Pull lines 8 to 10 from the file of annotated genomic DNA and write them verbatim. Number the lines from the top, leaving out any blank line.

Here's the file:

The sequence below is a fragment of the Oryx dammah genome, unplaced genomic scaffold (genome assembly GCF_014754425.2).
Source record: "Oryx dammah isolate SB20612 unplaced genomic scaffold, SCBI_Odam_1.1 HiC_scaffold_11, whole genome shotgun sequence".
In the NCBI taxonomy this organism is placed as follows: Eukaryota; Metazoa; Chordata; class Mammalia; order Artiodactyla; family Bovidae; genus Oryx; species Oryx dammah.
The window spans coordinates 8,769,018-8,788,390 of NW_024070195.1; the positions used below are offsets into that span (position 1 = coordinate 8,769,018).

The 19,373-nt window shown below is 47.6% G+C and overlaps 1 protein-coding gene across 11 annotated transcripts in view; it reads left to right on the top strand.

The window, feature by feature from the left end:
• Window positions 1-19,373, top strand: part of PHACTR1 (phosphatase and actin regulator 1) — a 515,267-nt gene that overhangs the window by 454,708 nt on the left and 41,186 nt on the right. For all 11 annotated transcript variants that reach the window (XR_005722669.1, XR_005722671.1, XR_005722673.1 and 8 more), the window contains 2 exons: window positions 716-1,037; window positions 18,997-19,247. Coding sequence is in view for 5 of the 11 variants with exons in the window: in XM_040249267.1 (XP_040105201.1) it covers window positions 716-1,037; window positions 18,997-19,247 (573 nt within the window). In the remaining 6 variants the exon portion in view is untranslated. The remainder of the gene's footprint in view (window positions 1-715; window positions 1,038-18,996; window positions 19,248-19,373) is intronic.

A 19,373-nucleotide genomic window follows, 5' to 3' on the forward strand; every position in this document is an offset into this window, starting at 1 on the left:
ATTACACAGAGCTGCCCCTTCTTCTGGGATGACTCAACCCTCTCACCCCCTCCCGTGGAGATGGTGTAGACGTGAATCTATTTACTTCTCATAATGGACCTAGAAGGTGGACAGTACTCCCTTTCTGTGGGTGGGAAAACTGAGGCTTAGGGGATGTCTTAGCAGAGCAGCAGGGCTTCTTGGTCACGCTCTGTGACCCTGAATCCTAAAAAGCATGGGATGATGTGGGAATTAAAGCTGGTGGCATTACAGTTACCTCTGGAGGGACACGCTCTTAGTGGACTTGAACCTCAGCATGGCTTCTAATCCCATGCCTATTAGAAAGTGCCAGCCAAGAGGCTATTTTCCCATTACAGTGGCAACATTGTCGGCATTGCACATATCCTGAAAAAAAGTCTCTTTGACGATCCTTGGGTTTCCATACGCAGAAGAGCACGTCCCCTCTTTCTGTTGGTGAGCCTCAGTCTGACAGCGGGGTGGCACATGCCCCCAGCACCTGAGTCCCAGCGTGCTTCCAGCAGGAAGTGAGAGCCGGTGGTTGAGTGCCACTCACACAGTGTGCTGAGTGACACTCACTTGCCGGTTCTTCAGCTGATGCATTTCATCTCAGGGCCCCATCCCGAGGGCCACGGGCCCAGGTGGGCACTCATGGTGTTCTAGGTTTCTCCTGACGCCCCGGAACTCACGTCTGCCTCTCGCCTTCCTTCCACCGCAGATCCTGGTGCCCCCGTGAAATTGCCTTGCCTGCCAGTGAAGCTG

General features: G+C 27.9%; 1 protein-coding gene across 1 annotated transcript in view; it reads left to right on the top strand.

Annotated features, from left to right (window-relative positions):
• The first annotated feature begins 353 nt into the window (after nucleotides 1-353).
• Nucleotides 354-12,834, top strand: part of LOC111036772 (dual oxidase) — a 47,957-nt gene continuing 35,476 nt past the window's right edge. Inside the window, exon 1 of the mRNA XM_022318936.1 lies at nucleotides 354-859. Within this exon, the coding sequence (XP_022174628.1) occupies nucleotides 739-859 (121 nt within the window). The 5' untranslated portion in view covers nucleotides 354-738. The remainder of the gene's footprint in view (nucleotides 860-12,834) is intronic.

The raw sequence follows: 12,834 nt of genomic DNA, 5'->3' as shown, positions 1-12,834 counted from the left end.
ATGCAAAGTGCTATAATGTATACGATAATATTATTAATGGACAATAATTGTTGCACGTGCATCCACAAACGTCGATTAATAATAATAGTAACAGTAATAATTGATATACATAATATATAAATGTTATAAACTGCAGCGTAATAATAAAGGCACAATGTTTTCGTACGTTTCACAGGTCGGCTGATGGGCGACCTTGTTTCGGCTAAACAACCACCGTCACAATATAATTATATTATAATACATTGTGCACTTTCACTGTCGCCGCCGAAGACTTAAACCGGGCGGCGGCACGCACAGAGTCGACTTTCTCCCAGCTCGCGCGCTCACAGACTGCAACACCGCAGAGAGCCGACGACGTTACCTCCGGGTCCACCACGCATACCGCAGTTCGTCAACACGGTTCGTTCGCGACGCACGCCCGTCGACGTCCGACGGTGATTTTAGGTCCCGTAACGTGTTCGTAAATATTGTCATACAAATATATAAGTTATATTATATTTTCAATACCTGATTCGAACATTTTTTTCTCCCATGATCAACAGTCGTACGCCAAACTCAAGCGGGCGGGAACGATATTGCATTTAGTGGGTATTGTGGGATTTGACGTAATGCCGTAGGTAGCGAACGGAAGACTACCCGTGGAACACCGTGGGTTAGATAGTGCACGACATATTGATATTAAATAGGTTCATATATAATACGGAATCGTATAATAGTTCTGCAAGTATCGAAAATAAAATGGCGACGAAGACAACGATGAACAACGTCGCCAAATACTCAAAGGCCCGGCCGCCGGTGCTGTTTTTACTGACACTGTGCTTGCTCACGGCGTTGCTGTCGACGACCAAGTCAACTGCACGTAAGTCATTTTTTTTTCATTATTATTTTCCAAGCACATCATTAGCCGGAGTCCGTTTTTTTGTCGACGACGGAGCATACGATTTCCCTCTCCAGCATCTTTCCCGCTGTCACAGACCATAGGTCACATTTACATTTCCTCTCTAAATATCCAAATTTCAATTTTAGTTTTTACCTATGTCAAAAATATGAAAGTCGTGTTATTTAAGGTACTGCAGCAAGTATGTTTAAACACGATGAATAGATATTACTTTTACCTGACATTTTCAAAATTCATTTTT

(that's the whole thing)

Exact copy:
A 19,373-nucleotide genomic window follows, 5' to 3' on the forward strand; every position in this document is an offset into this window, starting at 1 on the left:
ATTACACAGAGCTGCCCCTTCTTCTGGGATGACTCAACCCTCTCACCCCCTCCCGTGGAGATGGTGTAGACGTGAATCTATTTACTTCTCATAATGGACCTAGAAGGTGGACAGTACTCCCTTTCTGTGGGTGGGAAAACTGAGGCTTAGGGGATGTCTTAGCAGAGCAGCAGGGCTTCTTGGTCACGCTCTGTGACCCTGAATCCTAAAAAGCATGGGATGATGTGGGAATTAAAGCTGGTGGCATTACAGTTACCTCTGGAGGGACACGCTCTTAGTGGACTTGAACCTCAGCATGGCTTCTAATCCCATGCCTATTAGAAAGTGCCAGCCAAGAGGCTATTTTCCCATTACAGTGGCAACATTGTCGGCATTGCACATATCCTGAAAAAAAGTCTCTTTGACGATCCTTGGGTTTCCATACGCAGAAGAGCACGTCCCCTCTTTCTGTTGGTGAGCCTCAGTCTGACAGCGGGGTGGCACATGCCCCCAGCACCTGAGTCCCAGCGTGCTTCCAGCAGGAAGTGAGAGCCGGTGGTTGAGTGCCACTCACACAGTGTGCTGAGTGACACTCACTTGCCGGTTCTTCAGCTGATGCATTTCATCTCAGGGCCCCATCCCGAGGGCCACGGGCCCAGGTGGGCACTCATGGTGTTCTAGGTTTCTCCTGACGCCCCGGAACTCACGTCTGCCTCTCGCCTTCCTTCCACCGCAGATCCTGGTGCCCCCGTGAAATTGCCTTGCCTGCCAGTGAAGCTG

General features: G+C 27.9%; 1 protein-coding gene across 1 annotated transcript in view; it reads left to right on the top strand.